There were no triumphal drum rolls or trumpet fanfares today as Palestine Liberation Organization Chairman Yasser Arafat made his final passage through the city that has been his home in exile for 11 years.

Instead, his sad convoy along the bomb-cratered streets of West Beirut was accompanied only by the mournful wail of sirens, the odd shouts of encouragement from passers-by on the sidewalk, and the desultory rattling salute of machine guns fired into the muggy summer air.

With the majority of his PLO forces already evacuated from the city that has been their capital-in-exile, it was finally time for the 53-year-old bearded PLO leader to say goodbye and put the best face possible on his latest forced exile--his second from an Arab country in 12 years.

Always one to find signs of victory amid seeming defeat, Arafat left the city where his forces had been besieged by an invading Israeli Army for 10 weeks, proclaiming the battle "a symbol of heroic victories" for the Palestinians as well as Beirut's Moslems who had endured the war with them. It is a victory, he has proclaimed, that heralds "a new dawn" in the Arab world.

His rhetoric notwithstanding, and whatever way the PLO chairman chose to add up the political pluses and military minuses of the PLO's survival of the battle of Beirut, anyone who watched his forlorn departure from the city today could say that a major page in Middle East history had been turned.

The dream of a Palestinian nation that he has nurtured and fought for will undoubtedly live on, perhaps stronger than ever given the sense of pride felt by Palestinians as a result of their belief that they stood up to Israel's superior Army longer than any Arab nation. Arafat, always one of the wiliest of the Arab world's politicians, is also likely to emerge with his stature among fellow Arab leaders enhanced.

But the battleground of the PLO's continuing struggle is now expected to be diplomatic rather than military. The disarming of the PLO evacuees on arrival in Arab countries that have given them sanctuary makes clear that military options, always more symbolic than real, are no longer a practical policy.

Although the PLO has come out of the confrontation with Israel with its basic organization intact and with its leaders and key cadres alive, the PLO has been uprooted from a strategic base on the periphery of the area where it seeks to create a state of Palestine. All its men, and leaders, are scattered in a new diaspora that will erode the new-found unity and identity forged in their common struggle in Beirut.

Such assessments, being made by Western and Arab analysts alike here in the wake of the U.S.-mediated withdrawal of the PLO from Beirut, are not ones that are publicly acknowledged by Arafat and his fellow PLO leaders in these melancholy days.

Exile and dispersal, they argue, are not new to Palestinians. They will survive, they say, as they survived being uprooted from their homeland in Palestine in 1948 when the state of Israel was created. They will endure as they did after Israel occupied the West Bank of the Jordan River and the Gaza Strip on the edge of the Sinai after the 1967 Arab-Israeli war.

Arafat and the PLO are confident they will not only survive but flourish again as they did after their humiliating defeat at the hands of Jordan's King Hussein in 1970 in a month recorded in the history of Palestinians as "Black September."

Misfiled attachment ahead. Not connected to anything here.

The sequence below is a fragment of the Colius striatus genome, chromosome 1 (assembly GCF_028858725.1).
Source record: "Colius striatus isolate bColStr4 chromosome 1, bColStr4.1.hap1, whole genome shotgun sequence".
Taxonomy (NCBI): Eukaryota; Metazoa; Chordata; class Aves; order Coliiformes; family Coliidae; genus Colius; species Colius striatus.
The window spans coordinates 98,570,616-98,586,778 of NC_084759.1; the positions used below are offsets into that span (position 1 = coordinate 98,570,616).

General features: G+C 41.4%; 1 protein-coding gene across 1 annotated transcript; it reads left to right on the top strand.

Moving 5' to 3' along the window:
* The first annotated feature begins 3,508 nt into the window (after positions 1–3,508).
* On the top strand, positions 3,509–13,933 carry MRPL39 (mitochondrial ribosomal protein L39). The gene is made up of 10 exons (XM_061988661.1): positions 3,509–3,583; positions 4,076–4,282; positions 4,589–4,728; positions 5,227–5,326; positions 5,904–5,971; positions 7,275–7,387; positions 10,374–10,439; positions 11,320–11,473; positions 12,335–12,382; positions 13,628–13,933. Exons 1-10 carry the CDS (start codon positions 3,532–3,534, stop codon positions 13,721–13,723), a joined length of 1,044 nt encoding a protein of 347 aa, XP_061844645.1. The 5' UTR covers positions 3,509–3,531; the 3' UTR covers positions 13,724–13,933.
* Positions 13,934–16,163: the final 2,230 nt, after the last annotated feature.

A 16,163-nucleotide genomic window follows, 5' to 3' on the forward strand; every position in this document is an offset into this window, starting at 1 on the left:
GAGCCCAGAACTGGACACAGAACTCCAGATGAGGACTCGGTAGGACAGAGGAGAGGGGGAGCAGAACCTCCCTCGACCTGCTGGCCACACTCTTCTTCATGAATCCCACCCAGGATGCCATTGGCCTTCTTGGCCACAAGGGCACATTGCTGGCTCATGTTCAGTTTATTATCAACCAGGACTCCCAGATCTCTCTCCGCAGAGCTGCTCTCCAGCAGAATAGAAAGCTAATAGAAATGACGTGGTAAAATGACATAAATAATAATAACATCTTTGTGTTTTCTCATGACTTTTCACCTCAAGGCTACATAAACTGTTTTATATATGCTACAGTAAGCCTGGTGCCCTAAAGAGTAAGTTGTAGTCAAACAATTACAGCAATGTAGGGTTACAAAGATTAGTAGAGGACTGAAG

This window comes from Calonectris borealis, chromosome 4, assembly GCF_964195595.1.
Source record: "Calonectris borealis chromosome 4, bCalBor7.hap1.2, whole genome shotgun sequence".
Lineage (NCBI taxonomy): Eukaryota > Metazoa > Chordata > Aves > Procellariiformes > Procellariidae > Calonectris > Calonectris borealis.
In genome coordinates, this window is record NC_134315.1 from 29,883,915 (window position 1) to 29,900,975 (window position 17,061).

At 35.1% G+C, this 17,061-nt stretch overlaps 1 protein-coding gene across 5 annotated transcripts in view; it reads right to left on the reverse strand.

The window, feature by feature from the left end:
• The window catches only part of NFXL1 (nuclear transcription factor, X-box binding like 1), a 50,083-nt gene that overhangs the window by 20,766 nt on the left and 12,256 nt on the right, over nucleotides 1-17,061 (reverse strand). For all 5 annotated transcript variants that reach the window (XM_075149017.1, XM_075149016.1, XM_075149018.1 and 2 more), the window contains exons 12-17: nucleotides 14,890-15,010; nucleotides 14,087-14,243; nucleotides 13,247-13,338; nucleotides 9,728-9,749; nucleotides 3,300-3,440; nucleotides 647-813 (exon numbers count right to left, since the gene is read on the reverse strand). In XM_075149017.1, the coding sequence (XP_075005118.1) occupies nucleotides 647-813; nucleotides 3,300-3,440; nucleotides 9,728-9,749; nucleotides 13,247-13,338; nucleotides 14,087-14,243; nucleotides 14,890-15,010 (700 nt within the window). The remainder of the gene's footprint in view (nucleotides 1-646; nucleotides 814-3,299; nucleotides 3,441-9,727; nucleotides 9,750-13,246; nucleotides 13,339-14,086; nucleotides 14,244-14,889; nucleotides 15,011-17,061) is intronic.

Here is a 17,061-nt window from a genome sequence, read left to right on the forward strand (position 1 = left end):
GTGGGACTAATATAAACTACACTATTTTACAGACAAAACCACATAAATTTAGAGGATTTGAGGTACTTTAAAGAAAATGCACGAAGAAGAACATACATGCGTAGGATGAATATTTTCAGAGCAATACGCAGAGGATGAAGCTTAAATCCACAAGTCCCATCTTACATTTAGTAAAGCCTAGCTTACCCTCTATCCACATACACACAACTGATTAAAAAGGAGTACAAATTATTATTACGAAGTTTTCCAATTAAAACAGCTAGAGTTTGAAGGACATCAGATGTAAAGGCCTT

It is of such a past of defeat and humiliation that the PLO has been forged. To understand this is to understand why Arafat, who has been struggling for a Palestinian state since his student days in Cairo in the 1950s, can claim to see victory even in the most obvious defeat.

The painful travail of his departure from Beirut today was no doubt made easier by the knowledge that he has gone through as much, or worse, before. In his pursuit of a unified Palestinian movement, he has endured jails in numerous Arab countries, as well as assassination attempts.

Despite the mob scene that forced the cancellation of a small departure ceremony, Arafat marched off toward the gates of the port with an air of stoic dignity, smiling serenely, as he said his final goodbyes to the West Beirut Moslem leaders who had rallied to his side.

For all the official rhetoric of the occasion there was no triumph in Arafat's departure. Instead there was a mood of tragedy and pathos around the port where his friends and allies had gathered.

"These people are saying goodbye to their hopes," said one West European diplomat who declined to give his name. "They are all putting on a brave face, but they know deep down that they are back to square one."

In his final hours in Lebanon, Arafat expressed bitterness toward his fellow Arab leaders. Alluding to the fact that no Arab nation had rallied to help his movement struggle against Israel in its moment of greatest need, Arafat told a group of students that the snows of Lebanon's Mt. Hermon were "warmer than the hearts of some Arab regimes."

The statement summed up the Palestinians' deep resentment that though their cause has always been used as a political football by fellow Arabs, in the end these Arabs were as happy as the Israelis to see the PLO humbled and weakened. With their cadres now spread among eight Arab nations ranging from Iraq to Algeria, PLO officials have made little secret that they hope their influence in their new homes will soon have a political effect on the regimes that abandoned them.

"The volcano has started to erupt in Beirut," Arafat told the group of Lebanese students, "and the trembling of the earth will be felt in many other places." With a large part of his organization in Syria under the tight control of President Hafez Assad, with others scattered amid such dictatorships as those in Iraq and South Yemen, it remains to be seen just how effective Arafat will be in making his voice heard in Arab and world councils from his planned new base in Tunis.